Author of Raising a Reader: A Mother’s Tale of Desperation and Delight
The First Series My Kids Loved to Read on Their Own
Mr. Putter and Tabby Paint the Porch by Cynthia Rylant
There are about a dozen Mr. Putter and Tabby titles and they’re all wonderful. Mr. Putter is the old man you’d pick to live next door, if you could, and Tabby is his old cat. They live next door to Mrs. Teaberry, who is the old woman you’d pick to live next door, if you could, and Zach is her old dog. The misadventures of these gentle folk are familiar and hilarious. Mr. Putter and Tabby Paint the Porch is our favorite because it’s the funniest — although Mr. Putter and Tabby Pick the Pears features underwear used as a slingshot, which is pretty nifty, too.
Henry and Mudge in the Sparkle Days by Cynthia Rylant
Henry’s a boy, Mudge is his big dog, and in these early chapter books, they have every kind of adventure together, from thunderstorms to visiting cousins. My kids both loved these books, but Emily in particular latched onto them. She brought home five or six from the library each week for several months running, and I (almost!) never got tired of them.
Series That Hooked My Kids a Little Later
Beverly Cleary is among the most beloved children’s authors because she really gets the kids right. You are right there, waiting to go to kindergarten, and right there on the first day of school, and right there in every grade thereafter. Kids love to hear that they are not the only ones who are desperate to be the teacher’s pet, who have been sent to the principal’s office, who have thrown up in class, or who know that there is no tougher job — or more wondrous job — than being a kid.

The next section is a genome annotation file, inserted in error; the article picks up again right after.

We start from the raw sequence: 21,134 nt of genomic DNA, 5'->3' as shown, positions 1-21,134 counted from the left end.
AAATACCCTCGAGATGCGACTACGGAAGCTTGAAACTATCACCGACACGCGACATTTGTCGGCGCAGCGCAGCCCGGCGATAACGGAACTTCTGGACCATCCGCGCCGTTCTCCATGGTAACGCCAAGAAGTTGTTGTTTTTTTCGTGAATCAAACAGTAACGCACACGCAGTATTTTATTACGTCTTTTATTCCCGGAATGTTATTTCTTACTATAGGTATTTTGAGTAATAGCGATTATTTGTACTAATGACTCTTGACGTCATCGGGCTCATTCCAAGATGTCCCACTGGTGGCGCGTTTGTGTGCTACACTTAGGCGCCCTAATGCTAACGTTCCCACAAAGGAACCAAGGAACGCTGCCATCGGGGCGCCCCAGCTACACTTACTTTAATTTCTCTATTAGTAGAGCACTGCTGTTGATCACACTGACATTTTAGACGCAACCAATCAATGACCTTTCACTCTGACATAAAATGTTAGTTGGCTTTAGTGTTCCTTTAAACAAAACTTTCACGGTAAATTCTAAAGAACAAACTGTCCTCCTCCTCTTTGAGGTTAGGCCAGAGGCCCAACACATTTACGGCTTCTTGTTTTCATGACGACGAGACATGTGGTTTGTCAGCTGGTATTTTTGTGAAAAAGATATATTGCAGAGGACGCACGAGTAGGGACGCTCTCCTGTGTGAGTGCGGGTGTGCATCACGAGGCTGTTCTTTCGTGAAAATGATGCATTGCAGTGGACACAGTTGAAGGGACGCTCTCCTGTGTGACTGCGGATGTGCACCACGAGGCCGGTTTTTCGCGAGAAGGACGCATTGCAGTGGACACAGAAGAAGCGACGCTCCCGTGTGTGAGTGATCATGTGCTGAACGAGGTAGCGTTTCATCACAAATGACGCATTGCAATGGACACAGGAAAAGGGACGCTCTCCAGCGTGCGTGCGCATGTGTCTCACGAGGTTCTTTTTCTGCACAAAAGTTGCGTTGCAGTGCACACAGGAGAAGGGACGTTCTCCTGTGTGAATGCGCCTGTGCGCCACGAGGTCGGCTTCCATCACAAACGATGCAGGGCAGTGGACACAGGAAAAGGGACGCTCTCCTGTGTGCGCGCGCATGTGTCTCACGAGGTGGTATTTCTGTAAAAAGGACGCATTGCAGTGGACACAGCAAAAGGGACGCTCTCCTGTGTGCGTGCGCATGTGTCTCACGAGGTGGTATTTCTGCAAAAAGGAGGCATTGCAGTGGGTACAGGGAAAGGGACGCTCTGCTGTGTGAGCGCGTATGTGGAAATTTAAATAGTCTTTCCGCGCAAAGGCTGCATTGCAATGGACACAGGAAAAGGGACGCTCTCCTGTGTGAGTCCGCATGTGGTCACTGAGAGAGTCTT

Even when I read these books to Emily, Carlyn will inch her way over to listen. If your kids don’t care for Ramona, try Cleary’s Ralph S. Mouse books.
These books abour girls throughout history are formulaic but fun for early and middle elementary school. The girls tackle some seriouss issues and learn some serious lessons, which kids love to hear about. The best part, however, are the bits and pieces about life during other times — the facts that there were no cars or that sugar was rationed.
Though not technically a series, Dahl has such a distinct writing style that his books naturally go together. The craziness of the characters and the setups act like magnets to readers who are ready to take flight.
Everything by Judy Blume
Fudge-A-Mania, Super Fudge, Double Fudge, Tales of a Fourth Grade Nothing, Otherwise Known as Sheila the Great, etc. Blume’s books introduce some slightly more complicated emotions and relationships, which kids begin to welcome when they can read this much text.
Raising a Reader gives an inside look at what it’s really like in a home where kids are learning to read — and it’s not always pretty. If you’re in the business of passing on a love of books, this is the book for you! Read a chapter at www.jennienash.com.
Raising a Reader is Jennie’s third book. She’s also written articles and essays for scores of national magazines. She lives in Los Angeles with her husband, their two girls and lots and lots of books!
From Raising a Reader © Jennie Nash 2003. Reprinted with permission from St. Martin’s Press and available wherever books are sold.